Who: Davis City Council
When: 6:30 p.m. Tuesday
Where: Community Chambers, City Hall, 23 Russell Blvd.
Watch it: Live on Comcast Channel 16 and AT&T U-Verse Channel 99; streamed at www.cityofdavis.org
Tuesday’s City Council meeting is set to tackle a barrage of city issues that have built up during the last year, culminating in this year’s most ambitious agenda by far.
A total of nine city issues await City Council approval or direction. Five more have the possibility of being pulled from the normally fast-approved consent calendar and added to the mix.
Here’s a rundown of the six most newsworthy items from the agenda:
The zone sets up a territory on Picnic Day where certain infractions have authorization for higher-priced tickets, such as open containers or public urination. It was started in 2011 and police released figures for last year in a staff report issued Friday night.
The zone covers much of downtown and an area north of UC Davis. While Police Chief Landy Black, author of the report, advised the zone is necessary to combat a “Mardi Gras mentality,” he cautions the council against expanding the area beyond what the local police presence can patrol in force.
“Maintaining a highly visible and active police presence in the (zone) is more likely to decrease the number of actual problems in the targeted area,” Black writes.
This is the second time this issue has come back to the council. Last time, the council wanted containers for yard waste, but needed more information on periods where customers could put out more than what fits in their container. Would there be a season they could do it? A few times per year? Would individuals barter with their neighbors for space in their containers?
The council will review five options, including keeping the status quo, as part of an informational session that hopes to get the council majority to agree on option to have Davis Waste Removal implement. If there is a change it will take several months or longer to implement.
There’s an idea afoot at Burgers and Brew, 403 Third St., to turn two parking spaces into leased spots for outdoor dining. It’s envisioned to be similar to the parklet in front of The Lofts building on E Street, “but would be restricted to use by the adjacent restaurant.”
Bike racks would be relocated east and the space would get tables and chairs and other amenities. Burgers and Brew would pay the tab for everything. It would a pilot program that could, one day, be repeated by other eateries.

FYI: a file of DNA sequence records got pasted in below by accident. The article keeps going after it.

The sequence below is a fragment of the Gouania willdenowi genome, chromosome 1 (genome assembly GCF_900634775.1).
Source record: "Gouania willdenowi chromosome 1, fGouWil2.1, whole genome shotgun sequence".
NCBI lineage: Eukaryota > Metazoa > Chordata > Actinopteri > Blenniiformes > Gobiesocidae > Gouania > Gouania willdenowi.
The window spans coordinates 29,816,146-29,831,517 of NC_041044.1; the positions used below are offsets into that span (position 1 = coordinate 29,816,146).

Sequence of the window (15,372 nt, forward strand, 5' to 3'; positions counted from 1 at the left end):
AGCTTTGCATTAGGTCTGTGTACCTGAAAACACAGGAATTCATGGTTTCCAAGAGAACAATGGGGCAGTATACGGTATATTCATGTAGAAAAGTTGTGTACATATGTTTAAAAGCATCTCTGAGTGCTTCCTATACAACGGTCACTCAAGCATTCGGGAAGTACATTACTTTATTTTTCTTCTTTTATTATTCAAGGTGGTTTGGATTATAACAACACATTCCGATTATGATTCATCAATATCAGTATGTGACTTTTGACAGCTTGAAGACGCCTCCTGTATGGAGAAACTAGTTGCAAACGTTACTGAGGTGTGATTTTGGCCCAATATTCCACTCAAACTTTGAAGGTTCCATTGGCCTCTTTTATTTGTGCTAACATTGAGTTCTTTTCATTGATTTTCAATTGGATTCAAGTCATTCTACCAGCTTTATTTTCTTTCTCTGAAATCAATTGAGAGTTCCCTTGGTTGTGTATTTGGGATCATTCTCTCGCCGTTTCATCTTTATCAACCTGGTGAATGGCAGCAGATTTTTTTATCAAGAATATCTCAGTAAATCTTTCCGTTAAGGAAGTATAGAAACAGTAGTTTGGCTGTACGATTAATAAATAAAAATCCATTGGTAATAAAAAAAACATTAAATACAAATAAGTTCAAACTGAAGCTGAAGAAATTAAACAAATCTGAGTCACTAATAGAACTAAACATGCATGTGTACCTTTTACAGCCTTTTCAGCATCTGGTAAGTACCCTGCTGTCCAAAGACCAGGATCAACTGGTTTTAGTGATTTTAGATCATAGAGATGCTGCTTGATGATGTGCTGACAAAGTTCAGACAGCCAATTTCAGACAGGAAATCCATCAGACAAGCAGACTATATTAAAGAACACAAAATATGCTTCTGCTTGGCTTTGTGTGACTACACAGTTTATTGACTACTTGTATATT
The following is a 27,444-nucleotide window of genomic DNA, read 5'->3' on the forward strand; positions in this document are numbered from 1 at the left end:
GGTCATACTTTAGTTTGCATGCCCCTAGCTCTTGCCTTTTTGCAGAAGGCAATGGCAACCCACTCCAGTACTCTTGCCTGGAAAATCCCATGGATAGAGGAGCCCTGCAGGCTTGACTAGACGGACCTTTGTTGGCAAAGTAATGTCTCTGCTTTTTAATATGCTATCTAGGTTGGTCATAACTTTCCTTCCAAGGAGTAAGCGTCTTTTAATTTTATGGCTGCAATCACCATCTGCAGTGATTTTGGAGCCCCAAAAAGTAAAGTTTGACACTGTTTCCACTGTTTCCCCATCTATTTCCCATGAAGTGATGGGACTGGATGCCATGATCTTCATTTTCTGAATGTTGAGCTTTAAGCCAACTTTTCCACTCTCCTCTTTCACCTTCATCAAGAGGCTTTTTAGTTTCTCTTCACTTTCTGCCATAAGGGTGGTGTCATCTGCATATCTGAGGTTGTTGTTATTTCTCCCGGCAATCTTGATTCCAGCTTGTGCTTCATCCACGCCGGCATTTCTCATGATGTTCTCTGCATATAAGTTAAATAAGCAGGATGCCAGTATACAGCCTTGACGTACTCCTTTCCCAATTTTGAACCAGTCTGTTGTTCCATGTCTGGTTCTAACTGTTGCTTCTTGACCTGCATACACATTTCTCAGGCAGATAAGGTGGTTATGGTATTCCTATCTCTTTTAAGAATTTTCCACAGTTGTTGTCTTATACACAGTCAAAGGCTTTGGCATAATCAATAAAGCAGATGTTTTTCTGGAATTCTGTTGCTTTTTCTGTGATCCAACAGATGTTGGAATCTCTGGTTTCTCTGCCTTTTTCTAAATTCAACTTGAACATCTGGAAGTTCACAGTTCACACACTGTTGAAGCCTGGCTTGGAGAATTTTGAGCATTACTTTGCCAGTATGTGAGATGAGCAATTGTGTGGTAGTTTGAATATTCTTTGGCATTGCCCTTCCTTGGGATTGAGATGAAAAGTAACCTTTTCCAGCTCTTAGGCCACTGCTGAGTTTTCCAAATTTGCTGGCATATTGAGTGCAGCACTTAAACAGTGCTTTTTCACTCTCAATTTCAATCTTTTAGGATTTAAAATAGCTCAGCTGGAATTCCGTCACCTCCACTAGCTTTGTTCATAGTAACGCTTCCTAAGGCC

Potential controversies surround the use of parking spaces for outdoor dining at a time when parking is recognized as such a problem downtown that the city is considering putting in parking meters to help manage it.
About 18 months in the making, this extensive plan, if implemented by the City Council, would provide more connectivity for bicycle routes, encourage more bicycling by making the roads a more equitable place for pedal pushers, and cement Davis’ place as the best small city for bicycles.
No money is being requested at this time, though $120,000 per year would be needed over seven years to fully implement the plan. Why? City transportation staff write that “external opportunities” will provide much of the needed money, such as grants.
The City Council already opened the door for an inquiry into public power, spending $4o0,000 and authorizing another $600,000 to be spent in the future. This item is little more than an informational session, with staff asking for feedback on providing a work plan for going forward with the investigation.
What is new is a timeline provided in the staff report that shows it could take three years and three months before the public power plan is implemented. It also outlines no new costs to add on during that time to the $600,000 authorized by the council.
In a staff report on an overarching work plan to revamp affordable housing in the absence of money from a redevelopment agency, a group of affordable single-family units called GAMAT presents an issue to the City Council.
“Staff continues to recommend city ownership as a means for stable and ongoing affordable housing revenue,” which wouldn’t do as well if the properties were sold off to a nonprofit, a staff report says. Instead, city staff recommends the city keep using a property manager.
— Reach Dave Ryan at 530-747-8057. Follow him on Twitter at @davewritesnews